Saturday, February 8, 2020

The Recipe Book as a Tradition in the Family Essay

The Recipe Book as a Tradition in the Family - Essay Example Different families have different items among their possessions that they hold most dear. These items usually have some special meaning to the members of the family and they seldom give out these items outside the family. Among the many possessions in my family, there is one that has incomparable value. It reminds everyone of our past and is the basis of some of our traditions in the family. This special item is a recipe book that my grandmother wrote. The recipe book contains several recipes that my grandmother developed. These recipes have been in use in my family for such a long time that some of the meals have become our identity among friends and relatives. It is a tradition in the family to cook a meal from the recipe book at least once a week. We always look forward to meals prepared from the recipe book, as they are usually special. Our family also uses the book when we have guests and during special events and occasions. Owing to this tradition, the recipe book has become so special in our family. My family intends to keep the recipe book for generations to come. That is to keep the recipes a family secret down the years and ensure we maintain our uniqueness when it comes to preparing special meals. Only select members of the family will inherit it down the generations to keep the traditions going. Currently, the book is under the custody of my mother who, when the time comes, will decide whom to give it. Everyone in the family hopes to inherit it and be the master of those rich meals in their own family.

Wednesday, January 29, 2020

Creating Methodology Essay Example for Free

Creating Methodology Essay 1. Discuss factors about the corporate culture that were at play, and suggest central reasons why the executive staff waited as long as they had to consider the development of an enterprise project management methodology (EPM). 2. Recommend to both the senior executives (i.e., the company) and John Compton (i.e., the president) whether the project management office (PMO) should report to the chief information officer (CIO) or to someone else. Justify the response. 3. Use at least three (3) quality references.Note: Wikipedia and (3). Difference Quotient A classmate states that the difference quotient of any linear function f(x) = mx + b is always m. Explain if you agree or disagree with this statement, and state why. I disagree because he is using the wrong formula. f(x) = mx + b is the slope-intercept form of a linear function and m represents the slope.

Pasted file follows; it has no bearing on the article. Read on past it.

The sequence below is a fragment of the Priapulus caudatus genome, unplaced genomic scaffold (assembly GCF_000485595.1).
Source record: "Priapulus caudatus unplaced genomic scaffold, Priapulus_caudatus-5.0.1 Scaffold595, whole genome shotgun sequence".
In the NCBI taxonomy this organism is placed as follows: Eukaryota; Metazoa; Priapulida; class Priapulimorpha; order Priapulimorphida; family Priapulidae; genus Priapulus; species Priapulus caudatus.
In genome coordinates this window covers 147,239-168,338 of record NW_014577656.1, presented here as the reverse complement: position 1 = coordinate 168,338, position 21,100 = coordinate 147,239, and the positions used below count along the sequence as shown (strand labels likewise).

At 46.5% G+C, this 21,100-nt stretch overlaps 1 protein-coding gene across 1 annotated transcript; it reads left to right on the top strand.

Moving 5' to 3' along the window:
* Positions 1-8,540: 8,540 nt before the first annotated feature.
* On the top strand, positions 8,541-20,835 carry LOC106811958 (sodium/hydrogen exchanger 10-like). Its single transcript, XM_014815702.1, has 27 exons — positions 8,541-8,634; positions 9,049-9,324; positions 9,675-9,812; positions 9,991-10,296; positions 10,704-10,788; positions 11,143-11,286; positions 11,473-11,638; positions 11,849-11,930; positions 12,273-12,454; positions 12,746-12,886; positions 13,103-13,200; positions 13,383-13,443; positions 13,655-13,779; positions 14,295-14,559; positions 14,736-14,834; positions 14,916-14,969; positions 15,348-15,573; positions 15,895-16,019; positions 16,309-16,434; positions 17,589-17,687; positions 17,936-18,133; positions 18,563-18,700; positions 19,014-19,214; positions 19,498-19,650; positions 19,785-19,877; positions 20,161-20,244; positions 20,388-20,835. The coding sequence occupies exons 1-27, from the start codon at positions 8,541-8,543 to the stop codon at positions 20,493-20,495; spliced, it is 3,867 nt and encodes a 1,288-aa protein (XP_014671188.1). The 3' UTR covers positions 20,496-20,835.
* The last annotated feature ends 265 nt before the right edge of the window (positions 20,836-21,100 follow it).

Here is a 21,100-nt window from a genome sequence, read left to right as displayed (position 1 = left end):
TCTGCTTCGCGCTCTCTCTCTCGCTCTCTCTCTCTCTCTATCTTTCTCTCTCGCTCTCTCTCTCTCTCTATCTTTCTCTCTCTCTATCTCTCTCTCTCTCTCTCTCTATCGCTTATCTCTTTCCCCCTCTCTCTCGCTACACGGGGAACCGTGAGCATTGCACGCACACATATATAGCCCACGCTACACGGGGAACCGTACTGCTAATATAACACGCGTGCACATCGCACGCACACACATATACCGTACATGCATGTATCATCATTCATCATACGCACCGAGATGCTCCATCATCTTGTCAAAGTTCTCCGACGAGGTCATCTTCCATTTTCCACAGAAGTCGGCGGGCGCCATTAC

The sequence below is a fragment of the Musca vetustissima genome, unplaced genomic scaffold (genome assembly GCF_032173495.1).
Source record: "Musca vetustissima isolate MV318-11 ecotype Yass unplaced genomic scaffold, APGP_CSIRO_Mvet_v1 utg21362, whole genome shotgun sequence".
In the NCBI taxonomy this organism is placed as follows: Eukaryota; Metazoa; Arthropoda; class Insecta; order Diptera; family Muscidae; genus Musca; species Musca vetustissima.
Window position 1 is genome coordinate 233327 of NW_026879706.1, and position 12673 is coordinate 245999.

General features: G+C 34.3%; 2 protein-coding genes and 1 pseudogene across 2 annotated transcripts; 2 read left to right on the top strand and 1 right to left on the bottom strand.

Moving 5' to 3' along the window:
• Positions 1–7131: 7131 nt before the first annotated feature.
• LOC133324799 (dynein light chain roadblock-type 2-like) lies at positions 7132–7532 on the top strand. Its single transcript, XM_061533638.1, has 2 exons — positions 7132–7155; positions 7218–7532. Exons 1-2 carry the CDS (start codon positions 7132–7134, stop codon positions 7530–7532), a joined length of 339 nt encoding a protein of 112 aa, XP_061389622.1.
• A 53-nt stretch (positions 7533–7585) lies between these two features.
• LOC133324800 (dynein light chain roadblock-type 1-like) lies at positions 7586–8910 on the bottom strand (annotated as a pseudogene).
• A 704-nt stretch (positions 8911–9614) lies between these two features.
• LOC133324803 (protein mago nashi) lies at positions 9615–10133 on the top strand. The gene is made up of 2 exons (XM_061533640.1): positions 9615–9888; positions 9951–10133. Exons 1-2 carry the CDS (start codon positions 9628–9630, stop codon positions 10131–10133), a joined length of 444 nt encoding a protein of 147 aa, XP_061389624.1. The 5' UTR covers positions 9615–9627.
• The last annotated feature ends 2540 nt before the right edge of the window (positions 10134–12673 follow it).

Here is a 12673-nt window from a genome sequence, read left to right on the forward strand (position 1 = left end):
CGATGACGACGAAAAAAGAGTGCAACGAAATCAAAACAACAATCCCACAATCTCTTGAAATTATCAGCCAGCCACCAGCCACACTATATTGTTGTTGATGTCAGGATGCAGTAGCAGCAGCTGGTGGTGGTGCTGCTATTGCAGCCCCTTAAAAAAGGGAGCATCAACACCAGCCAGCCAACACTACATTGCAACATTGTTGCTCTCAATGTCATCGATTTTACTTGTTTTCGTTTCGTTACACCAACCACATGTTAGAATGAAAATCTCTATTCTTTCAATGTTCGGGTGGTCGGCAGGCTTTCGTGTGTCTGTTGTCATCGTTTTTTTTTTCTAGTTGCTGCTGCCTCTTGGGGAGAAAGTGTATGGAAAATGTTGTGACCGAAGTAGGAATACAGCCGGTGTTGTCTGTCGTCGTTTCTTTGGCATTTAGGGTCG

Tuesday, January 21, 2020

Seamus Heaneys Poems Essay -- Seamus Heaney Poetry Poets Essays

Seamus Heaney's Poems Heaney was born on April 13 1939. He was the eldest of nine children. In modern day society it is common to have 2 or 3 children, and to have eight or nine children is considered very unusual. Heaney lived on the family farm, Mossbawn, about thirty miles northwest of Belfast, in County Derry. The majority of UK residents live in urban areas, and a small minority live in rural areas. It used to be more popular in the past to live in a rural area. People in rural areas live, and have lived, in a totally different culture to that of the people in urban, industrialized areas. Heaney is Irish, which is also another culture to that of the English, today. The conflict in Northern Ireland is almost always a backdrop to his work, stated or implicit. Heaney's Poems are based on real life experiences, which can be related to in only so many ways, because of the differences in lifestyle, culture etc. For example in 'Blackberry Picking', he is talking of picking berries as a boy, and then hoarding them until they rot. This may imply that he went berry picking just for the fun of it, but today it is unusual for children to go berry picking, let alone without an adult. The adult would have known to store the berries properly, but in Heaney's day berry picking was a ritual for children only. To my knowledge, the majority of Heaney's poems were written/ published between 1960 and 1990, though many of the poems refer to his childhood in the 1940's. Therefore, even though he is writing from a child's perspective, he has the understanding of an adult. He is also able to recall events in more detail. Many of the poems I have read are about his parents or major events in his childhood, e.g. 'Foll... ...e poems are written specifically about his childhood, and the third one links in. They tell of his loss of innocence, 'The Early Purges' tells us of his loss of sentimentality, loss of idealism as he grows up 'bloody pups', 'Blackberry Picking' tells us of his loss of optimism and idealism ' each year I hoped knew they would not' 'The past is another country and they do things differently there' This is a very true phrase. Heaney's has a very different past from us. Therefore, his poems even though some have been written fairly recently, can only be related to in context. People living an urban life and childhood, would have very different views on life and death, than Heaney does in his poems. The past is certainly another country, they didn't have the technology that we have today. And foreign countries also have different ways of living than we do.